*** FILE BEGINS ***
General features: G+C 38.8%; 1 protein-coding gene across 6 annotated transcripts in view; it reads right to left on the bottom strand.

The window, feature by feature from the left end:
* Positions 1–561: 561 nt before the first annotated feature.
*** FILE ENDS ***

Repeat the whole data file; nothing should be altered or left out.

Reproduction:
General features: G+C 38.8%; 1 protein-coding gene across 6 annotated transcripts in view; it reads right to left on the bottom strand.

The window, feature by feature from the left end:
* Positions 1–561: 561 nt before the first annotated feature.